Skills Hub

Highlighting and annotating

General Principles:

When you are reading a text, you need to actively focus on identifying the main points. Distinguish between the main points, and examples which are used to illustrate them. Highlighting the main points will help you keep a track of the argument and allow you to quickly indicate sections that you might want to return to later. It is a good idea to read a section of text and then return to it to highlight when you are sure of the key points. Annotating a text with your thoughts about the authors arguments or summaries in your own words will help you understand the text, and may be useful if you need to return to it later.

It is important that you don't write on library books! Using sticky notes is a good way to highlight important sections. It can also be helpful to photocopy particularly useful pages and highlight and annotate your photocopy.

If you haven't already looked at the section of this website Questioning as you read you might find it helpful to do this now before starting this activity.


This activity will help you practice identifying the key ideas in a text using highlighting and annotating. Choose an essay title below and then print out the text for suggested reading. As you read the text highlight the key ideas with a highlighter pen or by underlining. Note down your own thoughts or questions in the margin. You will notice that for each text we have also included a highlighted and annotated version you may find it helpful to compare your own notes with those provided.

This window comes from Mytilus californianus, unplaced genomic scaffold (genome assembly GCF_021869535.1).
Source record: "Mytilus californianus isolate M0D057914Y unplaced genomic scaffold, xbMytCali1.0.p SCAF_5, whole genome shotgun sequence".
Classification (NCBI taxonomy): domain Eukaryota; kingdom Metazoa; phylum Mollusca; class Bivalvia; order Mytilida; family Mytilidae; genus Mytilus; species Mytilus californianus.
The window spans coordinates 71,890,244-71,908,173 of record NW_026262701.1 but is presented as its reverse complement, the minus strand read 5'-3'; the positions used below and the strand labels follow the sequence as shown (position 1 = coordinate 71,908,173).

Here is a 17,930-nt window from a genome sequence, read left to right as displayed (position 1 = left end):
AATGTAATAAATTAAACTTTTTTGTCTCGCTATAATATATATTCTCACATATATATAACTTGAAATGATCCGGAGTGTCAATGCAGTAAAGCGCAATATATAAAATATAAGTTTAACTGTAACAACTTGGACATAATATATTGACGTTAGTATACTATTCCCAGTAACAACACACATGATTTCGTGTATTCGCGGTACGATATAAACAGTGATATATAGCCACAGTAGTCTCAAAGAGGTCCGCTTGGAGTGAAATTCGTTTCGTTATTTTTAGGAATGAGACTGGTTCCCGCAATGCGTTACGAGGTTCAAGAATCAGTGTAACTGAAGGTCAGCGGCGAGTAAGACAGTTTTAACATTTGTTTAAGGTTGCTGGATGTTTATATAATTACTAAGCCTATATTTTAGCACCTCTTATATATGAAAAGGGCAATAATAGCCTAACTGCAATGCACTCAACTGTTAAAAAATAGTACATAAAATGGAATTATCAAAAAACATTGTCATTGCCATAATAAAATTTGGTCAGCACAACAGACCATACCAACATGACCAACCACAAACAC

Essay title: Is capitalism the cause of or solution to environmental problems?
Suggested reading: Ecology and Society: An Introduction [pdf 1.0 MB] by Luke Martell pages 62-72.

For help look at our example of Martell's annotated text [pdf 0.8 MB].


Essay title: What are the influences affecting children's acquisition of gender roles?
Suggested reading: Chapter 5 Gender Identity and the development of gender roles [pdf 1.8 MB] by Robin Banerjee. (This text has been used with permission from the publisher. Please note: Copyright © The Open University 2005 All rights reserved).

For help look at our example of Banerjee's annotated text [pdf 1.6 MB].

These texts are available in pdf format, to be read via Adobe's Acrobat Reader. If this does not download automatically, please download Acrobat Reader free of charge.

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